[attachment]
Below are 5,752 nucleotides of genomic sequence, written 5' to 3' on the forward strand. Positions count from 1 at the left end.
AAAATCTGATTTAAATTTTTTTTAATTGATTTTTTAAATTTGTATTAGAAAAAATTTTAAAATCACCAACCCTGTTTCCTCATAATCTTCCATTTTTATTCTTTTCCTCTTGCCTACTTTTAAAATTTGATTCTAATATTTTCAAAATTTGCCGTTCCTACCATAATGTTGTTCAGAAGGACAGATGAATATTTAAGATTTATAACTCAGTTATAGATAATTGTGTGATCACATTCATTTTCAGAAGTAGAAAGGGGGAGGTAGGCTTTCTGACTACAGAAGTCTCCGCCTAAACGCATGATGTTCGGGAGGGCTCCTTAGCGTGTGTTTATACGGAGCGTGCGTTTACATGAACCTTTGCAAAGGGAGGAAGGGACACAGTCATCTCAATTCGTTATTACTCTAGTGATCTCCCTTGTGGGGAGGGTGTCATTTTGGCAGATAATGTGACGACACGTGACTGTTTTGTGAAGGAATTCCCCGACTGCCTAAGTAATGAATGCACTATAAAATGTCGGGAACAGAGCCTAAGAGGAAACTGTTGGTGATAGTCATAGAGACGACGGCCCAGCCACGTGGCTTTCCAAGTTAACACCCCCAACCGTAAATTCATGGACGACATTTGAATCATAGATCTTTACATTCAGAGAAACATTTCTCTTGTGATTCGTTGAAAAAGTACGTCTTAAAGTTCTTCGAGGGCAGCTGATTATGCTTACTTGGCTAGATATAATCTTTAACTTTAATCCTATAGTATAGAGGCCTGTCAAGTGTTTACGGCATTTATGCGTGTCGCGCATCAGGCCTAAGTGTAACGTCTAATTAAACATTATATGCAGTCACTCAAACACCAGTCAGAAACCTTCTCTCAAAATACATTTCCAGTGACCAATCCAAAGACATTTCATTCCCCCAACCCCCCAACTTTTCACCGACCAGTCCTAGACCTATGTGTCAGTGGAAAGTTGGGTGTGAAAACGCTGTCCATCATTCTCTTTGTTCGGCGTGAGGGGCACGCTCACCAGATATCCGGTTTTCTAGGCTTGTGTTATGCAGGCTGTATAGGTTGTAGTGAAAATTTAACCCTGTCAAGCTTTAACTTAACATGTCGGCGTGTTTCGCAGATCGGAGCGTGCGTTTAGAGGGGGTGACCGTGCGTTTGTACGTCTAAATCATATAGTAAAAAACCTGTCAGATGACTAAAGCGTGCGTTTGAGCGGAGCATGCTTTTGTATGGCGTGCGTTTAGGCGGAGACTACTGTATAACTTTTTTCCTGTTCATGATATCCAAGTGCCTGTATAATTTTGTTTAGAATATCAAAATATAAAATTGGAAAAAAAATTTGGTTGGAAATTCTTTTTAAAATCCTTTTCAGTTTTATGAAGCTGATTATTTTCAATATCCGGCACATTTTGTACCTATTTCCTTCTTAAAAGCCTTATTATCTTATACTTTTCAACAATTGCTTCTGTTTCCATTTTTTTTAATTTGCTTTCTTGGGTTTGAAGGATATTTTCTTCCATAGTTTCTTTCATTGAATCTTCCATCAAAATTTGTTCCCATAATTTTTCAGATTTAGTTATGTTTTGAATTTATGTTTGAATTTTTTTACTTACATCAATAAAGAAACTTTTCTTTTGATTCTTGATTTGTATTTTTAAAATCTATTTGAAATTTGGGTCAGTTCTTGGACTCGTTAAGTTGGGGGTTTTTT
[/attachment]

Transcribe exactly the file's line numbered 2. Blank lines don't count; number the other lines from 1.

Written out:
AAAATCTGATTTAAATTTTTTTTAATTGATTTTTTAAATTTGTATTAGAAAAAATTTTAAAATCACCAACCCTGTTTCCTCATAATCTTCCATTTTTATTCTTTTCCTCTTGCCTACTTTTAAAATTTGATTCTAATATTTTCAAAATTTGCCGTTCCTACCATAATGTTGTTCAGAAGGACAGATGAATATTTAAGATTTATAACTCAGTTATAGATAATTGTGTGATCACATTCATTTTCAGAAGTAGAAAGGGGGAGGTAGGCTTTCTGACTACAGAAGTCTCCGCCTAAACGCATGATGTTCGGGAGGGCTCCTTAGCGTGTGTTTATACGGAGCGTGCGTTTACATGAACCTTTGCAAAGGGAGGAAGGGACACAGTCATCTCAATTCGTTATTACTCTAGTGATCTCCCTTGTGGGGAGGGTGTCATTTTGGCAGATAATGTGACGACACGTGACTGTTTTGTGAAGGAATTCCCCGACTGCCTAAGTAATGAATGCACTATAAAATGTCGGGAACAGAGCCTAAGAGGAAACTGTTGGTGATAGTCATAGAGACGACGGCCCAGCCACGTGGCTTTCCAAGTTAACACCCCCAACCGTAAATTCATGGACGACATTTGAATCATAGATCTTTACATTCAGAGAAACATTTCTCTTGTGATTCGTTGAAAAAGTACGTCTTAAAGTTCTTCGAGGGCAGCTGATTATGCTTACTTGGCTAGATATAATCTTTAACTTTAATCCTATAGTATAGAGGCCTGTCAAGTGTTTACGGCATTTATGCGTGTCGCGCATCAGGCCTAAGTGTAACGTCTAATTAAACATTATATGCAGTCACTCAAACACCAGTCAGAAACCTTCTCTCAAAATACATTTCCAGTGACCAATCCAAAGACATTTCATTCCCCCAACCCCCCAACTTTTCACCGACCAGTCCTAGACCTATGTGTCAGTGGAAAGTTGGGTGTGAAAACGCTGTCCATCATTCTCTTTGTTCGGCGTGAGGGGCACGCTCACCAGATATCCGGTTTTCTAGGCTTGTGTTATGCAGGCTGTATAGGTTGTAGTGAAAATTTAACCCTGTCAAGCTTTAACTTAACATGTCGGCGTGTTTCGCAGATCGGAGCGTGCGTTTAGAGGGGGTGACCGTGCGTTTGTACGTCTAAATCATATAGTAAAAAACCTGTCAGATGACTAAAGCGTGCGTTTGAGCGGAGCATGCTTTTGTATGGCGTGCGTTTAGGCGGAGACTACTGTATAACTTTTTTCCTGTTCATGATATCCAAGTGCCTGTATAATTTTGTTTAGAATATCAAAATATAAAATTGGAAAAAAAATTTGGTTGGAAATTCTTTTTAAAATCCTTTTCAGTTTTATGAAGCTGATTATTTTCAATATCCGGCACATTTTGTACCTATTTCCTTCTTAAAAGCCTTATTATCTTATACTTTTCAACAATTGCTTCTGTTTCCATTTTTTTTAATTTGCTTTCTTGGGTTTGAAGGATATTTTCTTCCATAGTTTCTTTCATTGAATCTTCCATCAAAATTTGTTCCCATAATTTTTCAGATTTAGTTATGTTTTGAATTTATGTTTGAATTTTTTTACTTACATCAATAAAGAAACTTTTCTTTTGATTCTTGATTTGTATTTTTAAAATCTATTTGAAATTTGGGTCAGTTCTTGGACTCGTTAAGTTGGGGGTTTTTT